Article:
Overview

Case Commons uses social media technology to keep people and relationships at the center of electronic social-welfare case management.

Results

Frustrated with the counterproductive technology and linear process used by legacy systems to support case workers in social services, Case Commons sought to create a more intuitive and holistic case management system modeled on social networking to further their mission of better serving vulnerable families and children through the use of web-based software and tools.

Case Commons came to Pivotal to build a person- and family-centric experience that contextualizes the case in terms of relationships rather than isolating it from the larger social picture. This socially-based approach makes it possible to track individual children and families over time, interact visually with collected data and share insights within the user community.

With Case Commons, Pivotal prototyped and built software to replace an unwieldy legacy system, and then used what we learned to develop a system for the State of Indiana called Casebook, which state social services personnel began using in 2012.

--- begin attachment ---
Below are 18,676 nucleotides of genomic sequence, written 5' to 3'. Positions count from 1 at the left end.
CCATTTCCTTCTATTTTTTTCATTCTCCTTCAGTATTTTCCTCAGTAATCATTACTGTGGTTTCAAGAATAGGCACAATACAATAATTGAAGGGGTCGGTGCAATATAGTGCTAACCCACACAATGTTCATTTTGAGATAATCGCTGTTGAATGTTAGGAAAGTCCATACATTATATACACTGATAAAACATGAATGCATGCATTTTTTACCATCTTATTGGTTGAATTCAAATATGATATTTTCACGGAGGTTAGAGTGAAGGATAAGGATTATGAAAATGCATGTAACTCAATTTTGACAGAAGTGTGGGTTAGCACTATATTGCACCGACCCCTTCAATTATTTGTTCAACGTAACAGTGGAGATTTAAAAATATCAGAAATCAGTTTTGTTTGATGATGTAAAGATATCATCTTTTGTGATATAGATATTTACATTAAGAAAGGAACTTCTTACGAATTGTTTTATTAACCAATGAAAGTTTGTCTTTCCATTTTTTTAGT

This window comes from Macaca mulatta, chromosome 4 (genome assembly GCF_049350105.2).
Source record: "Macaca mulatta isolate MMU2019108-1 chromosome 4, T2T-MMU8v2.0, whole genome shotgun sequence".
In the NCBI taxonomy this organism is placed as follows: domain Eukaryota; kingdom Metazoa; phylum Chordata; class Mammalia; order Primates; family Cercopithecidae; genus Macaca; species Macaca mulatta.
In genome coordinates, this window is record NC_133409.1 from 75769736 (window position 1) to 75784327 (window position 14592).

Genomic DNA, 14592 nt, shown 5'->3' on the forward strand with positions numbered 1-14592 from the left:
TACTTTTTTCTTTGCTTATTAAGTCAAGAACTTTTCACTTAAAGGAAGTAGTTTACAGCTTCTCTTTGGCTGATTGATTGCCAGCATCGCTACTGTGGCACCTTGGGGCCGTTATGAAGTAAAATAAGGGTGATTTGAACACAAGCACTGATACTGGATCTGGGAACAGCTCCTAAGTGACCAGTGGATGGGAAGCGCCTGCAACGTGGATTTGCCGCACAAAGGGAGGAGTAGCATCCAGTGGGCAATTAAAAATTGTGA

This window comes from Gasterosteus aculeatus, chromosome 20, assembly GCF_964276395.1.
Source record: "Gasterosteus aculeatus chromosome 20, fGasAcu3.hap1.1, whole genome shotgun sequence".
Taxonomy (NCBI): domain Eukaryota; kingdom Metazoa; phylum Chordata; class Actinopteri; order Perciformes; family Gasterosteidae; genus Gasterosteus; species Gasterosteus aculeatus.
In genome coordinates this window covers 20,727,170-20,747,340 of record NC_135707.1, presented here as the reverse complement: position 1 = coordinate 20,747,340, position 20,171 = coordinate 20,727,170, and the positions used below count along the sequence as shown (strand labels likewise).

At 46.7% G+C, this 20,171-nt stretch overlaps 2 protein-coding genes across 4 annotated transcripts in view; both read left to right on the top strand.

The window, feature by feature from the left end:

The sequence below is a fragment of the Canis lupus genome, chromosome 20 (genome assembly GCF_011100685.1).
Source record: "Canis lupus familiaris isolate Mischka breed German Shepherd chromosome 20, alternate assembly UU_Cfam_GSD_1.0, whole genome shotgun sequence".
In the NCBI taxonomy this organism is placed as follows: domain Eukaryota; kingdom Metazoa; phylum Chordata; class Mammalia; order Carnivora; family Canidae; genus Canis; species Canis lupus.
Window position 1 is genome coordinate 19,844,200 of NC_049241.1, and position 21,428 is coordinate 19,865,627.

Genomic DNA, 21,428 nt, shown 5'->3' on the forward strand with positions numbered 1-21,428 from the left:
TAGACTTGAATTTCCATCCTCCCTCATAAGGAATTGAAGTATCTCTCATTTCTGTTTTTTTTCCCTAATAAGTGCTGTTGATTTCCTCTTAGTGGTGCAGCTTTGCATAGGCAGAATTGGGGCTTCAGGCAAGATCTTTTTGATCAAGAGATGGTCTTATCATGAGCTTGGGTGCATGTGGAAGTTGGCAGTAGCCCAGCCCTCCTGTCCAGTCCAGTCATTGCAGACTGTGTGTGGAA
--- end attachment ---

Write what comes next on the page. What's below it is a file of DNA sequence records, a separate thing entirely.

Case Commons CEO, Kathleen Feely, believes only Pivotal could have gotten the organization to such a successful product launch. “I can’t imagine how we would have succeeded with anybody but Pivotal,” she says. “Building something this complicated in less than two years is amazing, and we did it at a fraction of the cost of a legacy system provider.”

“It’s very cool to have all the domain experts working together—developers, legacy system experts, product managers and UX designers. In addition to building the product, Pivotal helped us plan our strategic roadmap.”
Kathleen Feely, Case Commons CEO

Process

After designing a prototype for child welfare management at the county level, we built software to replace a client-server, legacy enterprise system that had become so cumbersome caseworkers avoided using it, preferring paper files instead. “Caseworkers were spending too much time fighting the legacy technology as opposed to helping families,” explains Josh Knowles of Pivotal. “We built a system that lets them focus on what’s important.”Determining the best way to migrate the mission-critical data in the legacy system to the new platform proved to be a central challenge. It took a great deal of coordination with the owner of the old system to ensure no essential information got lost in the conversion.The Casebook software is a success thanks to the discipline of a large development team. Pivotal and Case Commons engineers pair-programmed all day every day, using automated testing to iterate quickly and deploy with confidence in the product’s quality and performance.

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